Nicolas Sarkozy promised to give France a good shake - but was Europe shaken by the result of the French elections? Listen to this - had Germans, Italians, Spaniards and Britons had their way - France would now have its first female president. Radio France International's Nick Champeaux sounded out the opinions of European commentators and correspondents in pre-election Paris
In France, the presidential race is still open, and no matter who wins the 6th of May showdown, the 2007 election is likely to change the face of French politics for decades. François Bayrou, the man who came third in the first round last sunday, announced at a press conference this week that he wouldn't tell his seven million supporters how to cast their ballots. The final round pitches conservative Nicolas Sarkozy and socialist candidate Segolene Royal. Fifty five year old Bayrou hinted he finds Royal less distateful than Sarkozy. This matters, because Bayrou's voters will be the king makers of the election. The centrist politician also announced he was creating a new party. Radio France International's Sarah Elzas went o Bayrou's press conference in Paris, and she filed this report.
In France voters will hit the polls this Sunday and the large majority of the electorate is still undecided on who to support. However France's neighbours have been closely following the French election campaign and it seems that Ségolène Royal is their preferred president. Twice as many would prefer the French socialist presidential candidate, compared to her conservative rival Nicolas Sarkozy. That’s the results of a Harris Interactive survey for the Financial Times newspaper canvasing opinions in Germany, Italy, Spain and Britain. Admittedly that’s only four out of twenty seven European member states, and it’s just an opinion poll. Radio France Internationale's Nick Champeaux sounded out the opinions of European correspondents in the French capital.
And we should soon know the outcome of that campaign for the presidential election. The first round of voting is on April the 22d. Opinion polls, for what they're worth, put the right wing candidate, Nicolas Sarkozy, in the lead, followed by socialist Ségolène Royal, centre right François Bayrou, and number four is the far right contender Jean Marie Le Pen. Surveys show that forty per cent of the electorate, 18 million voters, are still undecided. Working class voters often leave it to the last days of the campaign to make up their mind. Blue collar workers account for a quarter of the electorate, so they will be the king-makers so to speak. That's why all the candidates are going out of their way to seduce them. Radio France International's Nick Champeaux reports from Charleville -Mézière, in the Champagne Ardennes region, in the north-east of France.
She's the socialist candidate for april's presidential elections, and has become something of a media darling in the past year, with the papparazzi snapping her with her children and even on holiday in a bikini. Attention her centre right rival, Nicolas Sarkozy can only dream of. The 2 are neck and neck in the polls and Ms Royal represents the first strong chance of a woman winning the French presidency. Surveys show that the French are now prepared to elect a woman president. But this doesn't mean that sexism in France is dead and buried. Ms Royal's critics, sexists and feminists among them, say she's not doing women any favours.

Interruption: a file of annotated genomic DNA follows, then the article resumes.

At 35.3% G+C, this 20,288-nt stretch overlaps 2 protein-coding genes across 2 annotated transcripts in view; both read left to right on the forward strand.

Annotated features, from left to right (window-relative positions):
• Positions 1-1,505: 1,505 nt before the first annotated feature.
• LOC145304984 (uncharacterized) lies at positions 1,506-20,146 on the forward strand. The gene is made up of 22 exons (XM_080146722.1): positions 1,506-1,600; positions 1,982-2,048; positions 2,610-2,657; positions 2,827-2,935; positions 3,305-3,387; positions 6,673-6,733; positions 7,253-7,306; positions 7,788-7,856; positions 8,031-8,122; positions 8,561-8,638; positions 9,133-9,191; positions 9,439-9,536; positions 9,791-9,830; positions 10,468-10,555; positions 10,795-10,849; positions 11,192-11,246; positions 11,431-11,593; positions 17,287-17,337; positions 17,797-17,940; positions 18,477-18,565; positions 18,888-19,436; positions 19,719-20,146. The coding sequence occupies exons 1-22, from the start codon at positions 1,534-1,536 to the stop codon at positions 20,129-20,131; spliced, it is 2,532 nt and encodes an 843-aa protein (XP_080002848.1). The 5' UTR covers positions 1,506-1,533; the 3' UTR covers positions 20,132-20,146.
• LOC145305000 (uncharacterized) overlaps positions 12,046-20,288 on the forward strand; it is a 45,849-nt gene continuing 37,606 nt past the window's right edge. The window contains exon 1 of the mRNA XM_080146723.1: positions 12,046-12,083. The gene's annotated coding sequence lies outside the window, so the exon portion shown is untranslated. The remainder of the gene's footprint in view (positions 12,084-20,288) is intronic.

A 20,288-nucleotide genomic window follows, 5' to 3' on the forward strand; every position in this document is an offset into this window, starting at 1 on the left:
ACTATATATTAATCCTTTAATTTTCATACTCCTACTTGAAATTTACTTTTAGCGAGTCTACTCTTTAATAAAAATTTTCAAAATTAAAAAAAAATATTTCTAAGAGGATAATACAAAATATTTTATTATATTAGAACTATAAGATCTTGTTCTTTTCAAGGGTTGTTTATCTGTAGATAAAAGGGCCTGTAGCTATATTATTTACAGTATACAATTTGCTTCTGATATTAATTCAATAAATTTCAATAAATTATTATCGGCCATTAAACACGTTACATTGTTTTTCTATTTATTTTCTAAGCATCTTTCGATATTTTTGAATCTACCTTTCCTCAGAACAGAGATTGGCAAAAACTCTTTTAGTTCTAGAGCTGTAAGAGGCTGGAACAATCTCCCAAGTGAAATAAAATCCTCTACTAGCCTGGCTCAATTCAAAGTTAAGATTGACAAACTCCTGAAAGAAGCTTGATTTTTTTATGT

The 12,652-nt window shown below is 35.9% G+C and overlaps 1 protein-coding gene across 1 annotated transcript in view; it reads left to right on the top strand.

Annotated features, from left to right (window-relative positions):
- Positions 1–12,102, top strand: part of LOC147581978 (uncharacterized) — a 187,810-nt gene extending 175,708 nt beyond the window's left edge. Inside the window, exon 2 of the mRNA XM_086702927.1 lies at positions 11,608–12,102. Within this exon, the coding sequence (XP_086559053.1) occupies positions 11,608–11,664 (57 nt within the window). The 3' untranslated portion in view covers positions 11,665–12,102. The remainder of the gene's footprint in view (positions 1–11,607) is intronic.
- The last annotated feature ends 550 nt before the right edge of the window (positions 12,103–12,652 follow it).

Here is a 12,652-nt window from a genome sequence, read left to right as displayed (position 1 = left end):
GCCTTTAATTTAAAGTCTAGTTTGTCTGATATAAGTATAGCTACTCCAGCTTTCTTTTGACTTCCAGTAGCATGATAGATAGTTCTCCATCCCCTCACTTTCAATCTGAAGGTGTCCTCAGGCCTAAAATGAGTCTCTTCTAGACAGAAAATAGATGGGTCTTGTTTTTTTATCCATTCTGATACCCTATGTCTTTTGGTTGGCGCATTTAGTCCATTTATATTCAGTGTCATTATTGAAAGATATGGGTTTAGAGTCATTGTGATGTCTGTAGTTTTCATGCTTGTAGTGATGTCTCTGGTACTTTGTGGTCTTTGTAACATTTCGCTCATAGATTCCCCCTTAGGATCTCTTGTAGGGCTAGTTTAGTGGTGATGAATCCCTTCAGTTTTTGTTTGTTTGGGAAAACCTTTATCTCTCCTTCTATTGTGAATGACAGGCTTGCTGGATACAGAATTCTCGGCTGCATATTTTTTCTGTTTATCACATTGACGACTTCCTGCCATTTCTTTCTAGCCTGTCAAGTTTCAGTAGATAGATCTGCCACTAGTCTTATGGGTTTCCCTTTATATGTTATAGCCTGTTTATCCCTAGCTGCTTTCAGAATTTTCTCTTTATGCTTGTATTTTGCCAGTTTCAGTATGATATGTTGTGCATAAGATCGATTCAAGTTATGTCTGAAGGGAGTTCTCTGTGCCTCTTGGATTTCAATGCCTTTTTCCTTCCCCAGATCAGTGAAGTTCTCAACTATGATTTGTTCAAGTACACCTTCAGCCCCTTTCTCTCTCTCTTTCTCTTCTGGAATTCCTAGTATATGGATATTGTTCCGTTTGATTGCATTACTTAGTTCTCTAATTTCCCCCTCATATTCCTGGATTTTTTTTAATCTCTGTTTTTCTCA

The French presidential elections are two months away, but newspapers and magazines are already trying to say who will win…. Opinion polls abound- almost one a day, pitting the front runners, Nicolas Sarkozy and Segolene Royale against others who are not even on the ballot yet. The official list of candidates won't be firmed up until the end of March. Sarah Elzas looks at the phenomenon of opinion polls that appear constantly on the front pages of French newspapers and magazines.
In France - Money is taboo. In recent weeks, French politicians have lifted the lid on their assets- and in the process, they’ve revealed a bit about French attitudes about wealth. The socialist presidential candidate Segolene Royale forcibly denied being rich as if it were a swear-word. Instead, she said she was just well off. On the right, presidential candidate Nicolas Sarkozy has called an end to France’s traditional “down with the rich” culture. Radio France International’s Henry Samuel explored the touchy subject with Janine Mossuz-Lavau, a political scientist who has written a book called “L’argent et nous”, money and us. She says money remains one of the most sensitive subjects in France- even more so than sex- something she’s also researched.
There are increasing signals that France is gearing-up for an American style Presidential election campaign. The campaign for next spring's poll is not officially under way, but in fact it started months ago, and that alone, is American. Last week Ségolène Royal was elected candidate for the socialist party after an American style primary campaign, which included three televised debates with her two party opponents. Card members of the ruling centre right UMP party will choose their candidate on the 14th of January. Radio France International's Nick Champeaux zooms in on the two main political figures in France, Ségolène Royal and Nicolas Sarkozy, and attempts to find out who is the most American.
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